There are 29 cormorant species in the world and the flightless cormorant is the only one that can’t take to the skies. Unable to fly, this Galápagos cormorant is a skilled swimmer that dives to catch octopus and eel. Awkward on land, they use their tiny wings for balance when they waddle around on land.

9. Galápagos Petrel

Critically endangered Galapagos Petrel (Pterodroma phaeopygia) in flight over the pacific ocean off the Peruvian coast.

The petrel is critically endangered.

Galápagos petrels spend the breeding season on land in the Galápagos but don’t expect to see many outside that timeframe. When the nests are empty, the petrol ventures far out over the eastern Pacific Ocean, rarely coming to land. It is one of the Galápagos’ six endemic seabird species.

10. Swallow-Tailed Gull

Swallow-tailed gulls hunt at night to avoid frigatebirds.

Don’t expect to see the swallow-tailed gull flying around during the day. The world’s only nocturnal gull, the swallow-tailed gull evolved to be active at night to avoid competition from other birds such as frigatebirds. To see in the dark, this bird has larger eyes than any other gull species. The swallow-tailed gull is endemic to the Galápagos.

11. Finches

Darwinfinch (Geospizini) sits on a branch in the Galapagos Islands, Ecuador, South America

A finch’s beak shape can help identify their diet.

Darwin’s finches are the basis for Darwin’s theory of evolution and natural selection. This group is composed of 18 different finch species, including 17 that are endemic. Each species is slightly different, with varying beak shapes and sizes that have evolved to help with their unique diets. Some of the finches eat seeds, while others eat insects or cacti.

12. American Flamingo

Pink flamingos against a turquoise background

The flamingos found in the Galápagos are actually American flamingos.

The American flamingos are social birds and often congregate in large groups. They feed on small water plants and crustaceans by Floreana and Isabela Islands. This is how they get their vibrant pink coloring.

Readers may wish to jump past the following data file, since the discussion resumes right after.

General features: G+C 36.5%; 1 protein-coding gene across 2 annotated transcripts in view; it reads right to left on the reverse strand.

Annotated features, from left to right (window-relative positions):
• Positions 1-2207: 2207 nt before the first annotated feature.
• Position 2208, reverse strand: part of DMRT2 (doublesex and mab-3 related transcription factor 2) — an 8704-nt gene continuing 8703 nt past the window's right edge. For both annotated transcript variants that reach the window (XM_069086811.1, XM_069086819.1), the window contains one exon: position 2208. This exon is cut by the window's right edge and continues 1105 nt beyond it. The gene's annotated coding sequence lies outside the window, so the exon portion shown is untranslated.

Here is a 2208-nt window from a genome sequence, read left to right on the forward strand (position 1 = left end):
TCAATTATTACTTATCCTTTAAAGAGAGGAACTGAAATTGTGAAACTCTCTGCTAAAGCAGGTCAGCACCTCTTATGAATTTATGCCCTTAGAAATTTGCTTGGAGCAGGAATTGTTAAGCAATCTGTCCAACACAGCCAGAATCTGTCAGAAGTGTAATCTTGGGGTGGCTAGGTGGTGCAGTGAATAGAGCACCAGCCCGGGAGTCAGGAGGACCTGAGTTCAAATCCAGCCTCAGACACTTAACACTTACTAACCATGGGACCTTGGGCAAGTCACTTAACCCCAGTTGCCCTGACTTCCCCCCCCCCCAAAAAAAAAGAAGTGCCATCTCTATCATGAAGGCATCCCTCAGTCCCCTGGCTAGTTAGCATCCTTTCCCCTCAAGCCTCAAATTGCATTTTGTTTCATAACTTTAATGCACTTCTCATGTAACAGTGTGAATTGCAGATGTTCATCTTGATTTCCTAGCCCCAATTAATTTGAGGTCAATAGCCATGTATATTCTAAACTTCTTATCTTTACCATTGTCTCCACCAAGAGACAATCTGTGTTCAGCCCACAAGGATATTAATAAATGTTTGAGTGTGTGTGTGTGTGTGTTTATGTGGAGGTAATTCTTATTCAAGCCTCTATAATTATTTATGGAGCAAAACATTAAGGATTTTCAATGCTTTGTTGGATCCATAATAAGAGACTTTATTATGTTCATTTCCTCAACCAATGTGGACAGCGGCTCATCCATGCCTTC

13. Waved Albatross

Waved

albatross

are critically endangered.

With an impressive 7-8-foot wingspan, the waved albatross is the biggest bird in the Galápagos. They have elaborate courtship dances. If the dance is successful, the pair of albatross mate for life. These amazing flyers can spend years flying out at sea without touching land.

14. Lava Heron

Lava Heron (Butorides sundevalli), Punta Espinosa, Fernandina island, Galapagos islands, Ecuador

Lava herons are monogamous.

Endemic to the Galápagos, the lava heron lives in mangrove swamps and intertidal zones. They nest along the lava rocks along the coastlines. During the breeding season, the males’ legs turn bright orange to attract a mate.

15. Galápagos Penguin

These penguins go through two molts per year.

The Galápagos penguin is the only penguin species found north of the equator. The endemic bird is the third-smallest penguin species in the world and the smallest South American penguin. They are fast swimmers and can reach speeds of up to 15 miles per hour.

16. Red-Tailed Tropicbird

Red-tailed tropicbird (Phaethon rubricauda) adult in flight against a blue sky

Their tail streamers measure up to 14 inches long.

The gorgeous red-tailed tropicbird is white with a bright orange beak and long forked tail feathers. Tropicbirds are sea birds that feed on fish and squid. They will dive from as high as 130 feet in the air in pursuit of prey.


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About the Author

Laura Dorr is a writer at A-Z Animals where her primary focus is on wildlife. Laura has been writing about various topics for over 15 years and holds a Bachelor's Degree in English Composition from Cleveland State University. She is also a licensed wildlife rehabilitator specializing in mammal neonates. A resident of Ohio, Laura enjoys running, caring for wild animals, and spending time with her horde of cats.